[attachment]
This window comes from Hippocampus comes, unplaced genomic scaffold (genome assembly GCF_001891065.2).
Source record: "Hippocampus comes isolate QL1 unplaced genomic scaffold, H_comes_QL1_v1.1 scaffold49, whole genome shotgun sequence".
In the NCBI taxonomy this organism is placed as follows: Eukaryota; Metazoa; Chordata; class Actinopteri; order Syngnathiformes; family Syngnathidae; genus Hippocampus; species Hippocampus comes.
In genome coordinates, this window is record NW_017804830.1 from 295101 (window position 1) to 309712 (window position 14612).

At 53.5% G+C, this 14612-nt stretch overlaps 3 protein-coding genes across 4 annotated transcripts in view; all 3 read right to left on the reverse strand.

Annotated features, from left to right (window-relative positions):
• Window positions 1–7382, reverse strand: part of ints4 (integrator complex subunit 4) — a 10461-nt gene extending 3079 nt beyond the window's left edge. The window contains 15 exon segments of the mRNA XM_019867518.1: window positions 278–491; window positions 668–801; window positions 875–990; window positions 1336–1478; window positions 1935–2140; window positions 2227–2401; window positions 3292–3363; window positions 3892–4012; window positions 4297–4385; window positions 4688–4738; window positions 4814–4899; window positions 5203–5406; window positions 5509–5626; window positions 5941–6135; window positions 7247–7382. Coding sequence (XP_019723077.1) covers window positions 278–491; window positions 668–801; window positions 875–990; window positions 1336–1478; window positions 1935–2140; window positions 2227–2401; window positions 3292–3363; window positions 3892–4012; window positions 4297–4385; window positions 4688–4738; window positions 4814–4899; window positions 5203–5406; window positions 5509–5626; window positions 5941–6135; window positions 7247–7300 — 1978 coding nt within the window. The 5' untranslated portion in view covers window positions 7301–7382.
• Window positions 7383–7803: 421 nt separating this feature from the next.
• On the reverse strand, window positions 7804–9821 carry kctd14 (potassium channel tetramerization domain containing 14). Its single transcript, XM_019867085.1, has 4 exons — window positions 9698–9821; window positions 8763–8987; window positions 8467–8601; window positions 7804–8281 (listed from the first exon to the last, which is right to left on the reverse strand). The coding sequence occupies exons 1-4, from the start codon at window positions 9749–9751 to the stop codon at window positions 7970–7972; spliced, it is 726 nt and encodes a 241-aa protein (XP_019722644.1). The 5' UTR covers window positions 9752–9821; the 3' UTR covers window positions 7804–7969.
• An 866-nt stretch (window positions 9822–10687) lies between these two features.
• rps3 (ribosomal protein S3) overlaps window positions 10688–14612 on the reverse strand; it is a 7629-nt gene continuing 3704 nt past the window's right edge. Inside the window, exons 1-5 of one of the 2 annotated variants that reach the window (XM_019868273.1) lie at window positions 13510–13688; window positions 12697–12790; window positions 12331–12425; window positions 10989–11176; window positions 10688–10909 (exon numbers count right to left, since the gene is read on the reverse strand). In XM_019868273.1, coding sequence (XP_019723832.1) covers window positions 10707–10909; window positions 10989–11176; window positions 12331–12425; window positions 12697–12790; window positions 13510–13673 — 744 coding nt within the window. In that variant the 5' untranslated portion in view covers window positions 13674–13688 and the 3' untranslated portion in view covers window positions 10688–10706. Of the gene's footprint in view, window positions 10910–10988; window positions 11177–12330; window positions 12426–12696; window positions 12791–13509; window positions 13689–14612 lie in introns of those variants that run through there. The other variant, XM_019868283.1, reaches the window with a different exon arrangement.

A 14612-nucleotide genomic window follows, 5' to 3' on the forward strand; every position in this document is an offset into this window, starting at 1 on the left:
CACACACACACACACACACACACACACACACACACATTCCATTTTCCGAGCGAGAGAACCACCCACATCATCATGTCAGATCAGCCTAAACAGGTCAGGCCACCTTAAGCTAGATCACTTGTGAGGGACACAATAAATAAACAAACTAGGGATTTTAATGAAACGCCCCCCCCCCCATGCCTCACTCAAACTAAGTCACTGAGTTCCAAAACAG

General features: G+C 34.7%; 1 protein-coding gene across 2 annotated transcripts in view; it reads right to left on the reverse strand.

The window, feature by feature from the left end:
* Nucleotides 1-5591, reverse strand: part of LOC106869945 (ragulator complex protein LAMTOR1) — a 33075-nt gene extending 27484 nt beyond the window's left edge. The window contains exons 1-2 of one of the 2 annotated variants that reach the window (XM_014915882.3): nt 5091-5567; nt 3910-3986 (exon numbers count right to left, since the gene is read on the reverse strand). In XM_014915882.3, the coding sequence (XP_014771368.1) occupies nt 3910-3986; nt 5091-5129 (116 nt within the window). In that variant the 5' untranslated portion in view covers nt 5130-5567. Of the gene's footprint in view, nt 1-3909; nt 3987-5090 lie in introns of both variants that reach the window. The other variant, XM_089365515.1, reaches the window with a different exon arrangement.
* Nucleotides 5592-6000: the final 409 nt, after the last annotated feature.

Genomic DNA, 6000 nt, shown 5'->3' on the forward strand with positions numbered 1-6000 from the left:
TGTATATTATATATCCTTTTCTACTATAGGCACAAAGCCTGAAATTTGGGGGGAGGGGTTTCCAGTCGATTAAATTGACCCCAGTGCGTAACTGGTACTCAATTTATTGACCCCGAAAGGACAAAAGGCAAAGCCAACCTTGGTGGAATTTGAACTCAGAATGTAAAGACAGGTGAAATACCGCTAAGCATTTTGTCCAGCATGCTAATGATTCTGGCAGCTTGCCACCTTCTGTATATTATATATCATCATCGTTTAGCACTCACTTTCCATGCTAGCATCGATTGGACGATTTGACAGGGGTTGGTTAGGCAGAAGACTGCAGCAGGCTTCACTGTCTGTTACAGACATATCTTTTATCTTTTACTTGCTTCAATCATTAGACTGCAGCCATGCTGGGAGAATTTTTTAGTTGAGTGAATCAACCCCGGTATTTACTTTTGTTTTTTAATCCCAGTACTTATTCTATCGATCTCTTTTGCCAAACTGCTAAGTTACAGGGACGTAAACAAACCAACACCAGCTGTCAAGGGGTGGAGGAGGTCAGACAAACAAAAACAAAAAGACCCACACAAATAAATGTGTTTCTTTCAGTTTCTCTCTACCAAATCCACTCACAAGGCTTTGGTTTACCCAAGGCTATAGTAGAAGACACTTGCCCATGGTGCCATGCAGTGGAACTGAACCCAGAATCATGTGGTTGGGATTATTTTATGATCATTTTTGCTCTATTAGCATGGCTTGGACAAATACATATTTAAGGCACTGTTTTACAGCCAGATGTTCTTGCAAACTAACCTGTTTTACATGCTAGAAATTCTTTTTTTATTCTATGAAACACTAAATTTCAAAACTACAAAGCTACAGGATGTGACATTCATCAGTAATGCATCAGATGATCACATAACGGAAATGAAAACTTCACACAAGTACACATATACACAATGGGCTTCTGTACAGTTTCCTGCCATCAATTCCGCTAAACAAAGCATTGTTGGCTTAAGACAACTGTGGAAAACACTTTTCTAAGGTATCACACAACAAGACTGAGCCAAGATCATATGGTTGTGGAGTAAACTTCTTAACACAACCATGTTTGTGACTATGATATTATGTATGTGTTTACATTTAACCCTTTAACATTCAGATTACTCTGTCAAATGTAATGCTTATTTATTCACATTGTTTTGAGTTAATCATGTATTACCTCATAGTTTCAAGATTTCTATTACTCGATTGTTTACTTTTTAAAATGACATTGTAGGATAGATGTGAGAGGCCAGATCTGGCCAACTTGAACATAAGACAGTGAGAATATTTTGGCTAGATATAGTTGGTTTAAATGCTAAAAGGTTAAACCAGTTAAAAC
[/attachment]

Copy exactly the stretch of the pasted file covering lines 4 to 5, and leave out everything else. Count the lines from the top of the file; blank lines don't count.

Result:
In genome coordinates, this window is record NW_017804830.1 from 295101 (window position 1) to 309712 (window position 14612).

At 53.5% G+C, this 14612-nt stretch overlaps 3 protein-coding genes across 4 annotated transcripts in view; all 3 read right to left on the reverse strand.